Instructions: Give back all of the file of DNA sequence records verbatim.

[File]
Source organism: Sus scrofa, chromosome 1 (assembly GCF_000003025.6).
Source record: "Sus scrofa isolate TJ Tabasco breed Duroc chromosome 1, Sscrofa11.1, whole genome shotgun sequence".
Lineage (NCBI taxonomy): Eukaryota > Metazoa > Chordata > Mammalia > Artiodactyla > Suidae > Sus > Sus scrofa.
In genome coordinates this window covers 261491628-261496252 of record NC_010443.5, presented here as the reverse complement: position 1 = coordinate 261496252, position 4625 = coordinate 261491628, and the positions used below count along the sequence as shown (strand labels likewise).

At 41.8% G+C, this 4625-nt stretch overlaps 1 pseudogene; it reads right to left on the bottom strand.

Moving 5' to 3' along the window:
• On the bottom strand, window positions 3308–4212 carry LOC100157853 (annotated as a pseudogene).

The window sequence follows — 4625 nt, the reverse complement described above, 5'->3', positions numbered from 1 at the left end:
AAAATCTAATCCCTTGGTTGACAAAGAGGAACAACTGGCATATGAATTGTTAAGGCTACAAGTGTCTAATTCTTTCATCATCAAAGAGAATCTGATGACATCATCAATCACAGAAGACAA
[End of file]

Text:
Source organism: Sus scrofa, chromosome 1 (assembly GCF_000003025.6).
Source record: "Sus scrofa isolate TJ Tabasco breed Duroc chromosome 1, Sscrofa11.1, whole genome shotgun sequence".
Lineage (NCBI taxonomy): Eukaryota > Metazoa > Chordata > Mammalia > Artiodactyla > Suidae > Sus > Sus scrofa.
In genome coordinates this window covers 261491628-261496252 of record NC_010443.5, presented here as the reverse complement: position 1 = coordinate 261496252, position 4625 = coordinate 261491628, and the positions used below count along the sequence as shown (strand labels likewise).

At 41.8% G+C, this 4625-nt stretch overlaps 1 pseudogene; it reads right to left on the bottom strand.

Moving 5' to 3' along the window:
• On the bottom strand, window positions 3308–4212 carry LOC100157853 (annotated as a pseudogene).

The window sequence follows — 4625 nt, the reverse complement described above, 5'->3', positions numbered from 1 at the left end:
AAAATCTAATCCCTTGGTTGACAAAGAGGAACAACTGGCATATGAATTGTTAAGGCTACAAGTGTCTAATTCTTTCATCATCAAAGAGAATCTGATGACATCATCAATCACAGAAGACAA